Meetings serve as the hub of family success, just as they do for business success. Family meetings are critical for our family of teen and pre-teen kids. But what if your family has younger children? Will having regular meetings still work for you?
To answer that question, it might be helpful to think of a younger family as a start-up business. Like a start-up, younger families are often extremely busy. The executive team (Mom and Dad) wears a lot of different hats. And there’s always a significant learning curve because everything is new.
Are meetings important when a business is in start-up mode? Of course they are; however, they might look different than they do a decade later. There usually is no policy manual or pre-set format for the meetings. All of that comes later as the need arises. A start-up tends to be more fluid, with less formal structure in place. Meetings may take place on the go, around a cup of coffee with feet propped up on an oversized sofa in a rented loft. In my case, we started our business out of a garage – but we still had meetings, even if they weren’t as formal as they are now.
We had meetings because we knew we wanted to be intentional about building something that would last and flourish as it grew. The same is true for families. Younger families can position themselves for future success by getting into the habit of having family meetings now.
The meetings won’t look the same as they do when kids are older, and that’s the way it should be. Younger children have shorter attention spans and, truth be told, by the time you’re done chasing them down and cleaning up after them, so do you.
But that doesn’t mean you shouldn’t begin to make the family meeting a part of your DNA. In fact, it is the ideal time to do so.
3 Keys for Family Meetings with Younger Children
I wish I had put the pieces together earlier when my children were younger. With as much success as we’ve had with family meetings over the last few years, I can see the value of getting started when the kids are younger. If we had begun earlier, we could have eliminated any barriers to buy-in and invested in building our family brand equity more intentionally from the outset.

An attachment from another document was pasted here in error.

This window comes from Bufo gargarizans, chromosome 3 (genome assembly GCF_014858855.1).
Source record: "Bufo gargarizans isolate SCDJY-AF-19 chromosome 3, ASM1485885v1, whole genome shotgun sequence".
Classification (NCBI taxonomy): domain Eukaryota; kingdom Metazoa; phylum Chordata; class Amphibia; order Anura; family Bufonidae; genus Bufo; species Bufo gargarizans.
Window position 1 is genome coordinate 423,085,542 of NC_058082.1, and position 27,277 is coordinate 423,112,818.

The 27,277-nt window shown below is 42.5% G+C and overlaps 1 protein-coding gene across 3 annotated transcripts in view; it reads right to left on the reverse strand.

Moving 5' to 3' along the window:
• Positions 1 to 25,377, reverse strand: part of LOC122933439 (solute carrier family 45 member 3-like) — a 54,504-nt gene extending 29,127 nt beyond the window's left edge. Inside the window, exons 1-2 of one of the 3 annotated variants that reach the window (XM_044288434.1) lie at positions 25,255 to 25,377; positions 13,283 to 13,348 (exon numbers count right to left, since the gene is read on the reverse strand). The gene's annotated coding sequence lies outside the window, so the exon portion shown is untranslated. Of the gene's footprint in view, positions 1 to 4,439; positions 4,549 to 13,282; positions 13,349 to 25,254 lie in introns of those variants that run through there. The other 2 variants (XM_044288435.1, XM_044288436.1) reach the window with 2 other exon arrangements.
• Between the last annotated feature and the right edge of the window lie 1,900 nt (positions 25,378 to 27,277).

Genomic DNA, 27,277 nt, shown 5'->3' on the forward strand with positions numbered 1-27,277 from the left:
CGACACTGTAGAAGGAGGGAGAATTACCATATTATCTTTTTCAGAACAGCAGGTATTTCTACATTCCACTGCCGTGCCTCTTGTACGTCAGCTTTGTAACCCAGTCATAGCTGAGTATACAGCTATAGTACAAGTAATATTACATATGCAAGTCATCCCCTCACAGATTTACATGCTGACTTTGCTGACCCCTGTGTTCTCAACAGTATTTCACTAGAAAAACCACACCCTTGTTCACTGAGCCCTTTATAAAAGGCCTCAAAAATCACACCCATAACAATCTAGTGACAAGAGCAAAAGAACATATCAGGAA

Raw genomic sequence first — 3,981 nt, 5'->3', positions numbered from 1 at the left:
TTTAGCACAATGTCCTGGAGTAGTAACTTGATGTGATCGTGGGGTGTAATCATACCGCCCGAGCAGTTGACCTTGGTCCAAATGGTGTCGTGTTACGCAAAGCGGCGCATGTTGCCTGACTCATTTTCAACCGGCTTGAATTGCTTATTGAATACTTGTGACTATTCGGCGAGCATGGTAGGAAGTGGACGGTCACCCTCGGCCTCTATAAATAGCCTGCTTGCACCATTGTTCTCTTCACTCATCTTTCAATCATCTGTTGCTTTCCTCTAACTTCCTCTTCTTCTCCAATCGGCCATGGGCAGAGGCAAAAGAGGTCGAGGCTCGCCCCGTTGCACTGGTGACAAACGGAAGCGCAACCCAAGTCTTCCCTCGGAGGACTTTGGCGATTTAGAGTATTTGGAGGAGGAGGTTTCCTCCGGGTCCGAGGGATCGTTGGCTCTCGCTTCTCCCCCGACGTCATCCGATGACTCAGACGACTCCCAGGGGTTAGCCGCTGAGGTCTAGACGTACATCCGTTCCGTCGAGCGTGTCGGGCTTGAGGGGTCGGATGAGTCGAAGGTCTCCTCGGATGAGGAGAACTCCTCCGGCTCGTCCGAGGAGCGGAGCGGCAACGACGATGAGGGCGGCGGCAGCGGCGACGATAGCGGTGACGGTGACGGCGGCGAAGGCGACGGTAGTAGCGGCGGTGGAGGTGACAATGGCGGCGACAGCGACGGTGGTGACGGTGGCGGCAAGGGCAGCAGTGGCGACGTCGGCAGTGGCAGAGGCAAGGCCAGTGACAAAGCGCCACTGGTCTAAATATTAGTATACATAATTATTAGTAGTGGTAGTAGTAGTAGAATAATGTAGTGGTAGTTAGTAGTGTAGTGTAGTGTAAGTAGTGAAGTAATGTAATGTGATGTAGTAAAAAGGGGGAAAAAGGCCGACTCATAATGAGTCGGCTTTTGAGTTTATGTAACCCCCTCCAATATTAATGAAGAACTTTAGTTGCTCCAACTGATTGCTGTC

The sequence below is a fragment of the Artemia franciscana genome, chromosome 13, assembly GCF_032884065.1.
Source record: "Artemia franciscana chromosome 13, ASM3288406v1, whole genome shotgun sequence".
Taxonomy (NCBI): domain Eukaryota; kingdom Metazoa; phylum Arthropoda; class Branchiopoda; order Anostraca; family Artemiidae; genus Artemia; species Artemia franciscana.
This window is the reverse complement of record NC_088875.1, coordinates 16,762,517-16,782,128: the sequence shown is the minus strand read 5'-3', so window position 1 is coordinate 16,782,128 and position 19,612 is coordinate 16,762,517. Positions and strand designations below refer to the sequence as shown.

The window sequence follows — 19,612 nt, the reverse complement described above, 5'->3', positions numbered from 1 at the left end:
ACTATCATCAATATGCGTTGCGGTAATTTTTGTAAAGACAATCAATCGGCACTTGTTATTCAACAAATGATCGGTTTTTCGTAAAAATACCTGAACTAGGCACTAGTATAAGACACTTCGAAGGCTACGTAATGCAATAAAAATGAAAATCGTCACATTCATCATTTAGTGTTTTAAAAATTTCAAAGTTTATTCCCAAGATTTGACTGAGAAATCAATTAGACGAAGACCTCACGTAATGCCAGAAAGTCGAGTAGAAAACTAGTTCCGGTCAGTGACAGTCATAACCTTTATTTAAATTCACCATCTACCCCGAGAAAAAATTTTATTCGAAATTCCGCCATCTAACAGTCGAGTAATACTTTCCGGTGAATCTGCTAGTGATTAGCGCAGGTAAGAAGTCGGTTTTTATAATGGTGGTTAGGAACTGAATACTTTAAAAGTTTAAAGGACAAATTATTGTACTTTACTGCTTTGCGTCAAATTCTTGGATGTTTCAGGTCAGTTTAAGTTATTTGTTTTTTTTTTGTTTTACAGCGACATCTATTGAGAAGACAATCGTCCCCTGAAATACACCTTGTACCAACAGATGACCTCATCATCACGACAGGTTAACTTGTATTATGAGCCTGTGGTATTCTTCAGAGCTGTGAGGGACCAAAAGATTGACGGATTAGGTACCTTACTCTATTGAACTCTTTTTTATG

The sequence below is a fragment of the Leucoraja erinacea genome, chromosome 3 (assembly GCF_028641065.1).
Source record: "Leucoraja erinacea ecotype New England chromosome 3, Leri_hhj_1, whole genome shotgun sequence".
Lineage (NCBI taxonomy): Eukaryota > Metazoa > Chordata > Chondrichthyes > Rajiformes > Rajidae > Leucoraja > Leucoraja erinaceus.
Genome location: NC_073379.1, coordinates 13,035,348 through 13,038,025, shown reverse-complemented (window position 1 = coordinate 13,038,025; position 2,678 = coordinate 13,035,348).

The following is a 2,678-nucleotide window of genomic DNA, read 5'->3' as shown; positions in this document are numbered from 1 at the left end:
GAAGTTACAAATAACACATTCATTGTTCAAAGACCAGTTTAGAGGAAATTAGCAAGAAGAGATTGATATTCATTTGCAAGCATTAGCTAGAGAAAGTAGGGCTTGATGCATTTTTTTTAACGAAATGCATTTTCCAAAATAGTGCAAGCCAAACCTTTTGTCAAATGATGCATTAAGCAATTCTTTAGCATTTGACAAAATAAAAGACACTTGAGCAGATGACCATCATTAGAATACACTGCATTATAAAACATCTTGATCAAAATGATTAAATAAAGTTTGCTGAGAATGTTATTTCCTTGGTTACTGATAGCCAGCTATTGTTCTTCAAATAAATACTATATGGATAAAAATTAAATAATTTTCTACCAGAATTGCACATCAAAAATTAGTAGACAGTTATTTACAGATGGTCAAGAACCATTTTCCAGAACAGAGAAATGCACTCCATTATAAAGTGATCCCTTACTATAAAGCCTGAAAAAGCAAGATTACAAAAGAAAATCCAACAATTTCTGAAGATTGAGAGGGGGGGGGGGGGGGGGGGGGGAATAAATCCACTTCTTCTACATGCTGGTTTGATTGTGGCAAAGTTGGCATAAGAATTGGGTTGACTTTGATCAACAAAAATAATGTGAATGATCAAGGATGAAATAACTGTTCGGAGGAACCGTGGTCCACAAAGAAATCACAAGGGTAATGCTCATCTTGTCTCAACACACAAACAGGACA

Here are 3 keys to keep in mind when starting family meetings with younger kids:
- Keep them short. Let’s face it: some of us business leaders like to hear ourselves talk. But kids don’t care how much business success you’ve had. They’ll just get up and walk out — or fidget until you beg them to go. Keep the meeting short — 5 minutes and then a treat. Remember your first priority is training them to think of meetings as part of your unique family culture. They don’t have to function all that well for the moment.
- Find easy wins. Scheduling is good place to start. Let the kids know what’s coming in the next couple days – even if they don’t remember it all. You might even ask them what they want to do in the coming week, and then write it down. It will give them a sense of security about what lies ahead. Depending on the age of your children, let them lead a meeting on occasion or make short presentations about what interests them. My wife, Ann, involved the children early on by letting them choose a special dessert for the meeting and then help make it. By making the meetings useful and building their self-confidence, you encourage them to take a more active role in future meetings.
- Focus on fun. If it isn’t fun, it won’t work for kids. When your children are younger, it’s more important that meetings be fun than productive. So be sure to have a treat ready to celebrate. Find ways to include them in the fun by figuring out an opening ritual unique to your family, for example, to promote a sense of family unity. Let your imaginations explore ways to make family meetings enjoyable, and younger children will be asking for one every night.
It may be that the most valuable benefit of conducting family meetings when the children are younger is for you, as you get on the same page with your spouse during the planning before the meeting.
The key is this: Don’t expect too much of your children when they are younger. Think of them as interns who are just becoming familiar with how things are done in the business of your family. Your expectations can grow as they do.
Question:What ways have you found the make family meetings fun for younger children? What other tips would you suggest for younger families just getting started with regular meetings? You can share your thoughts by clicking here.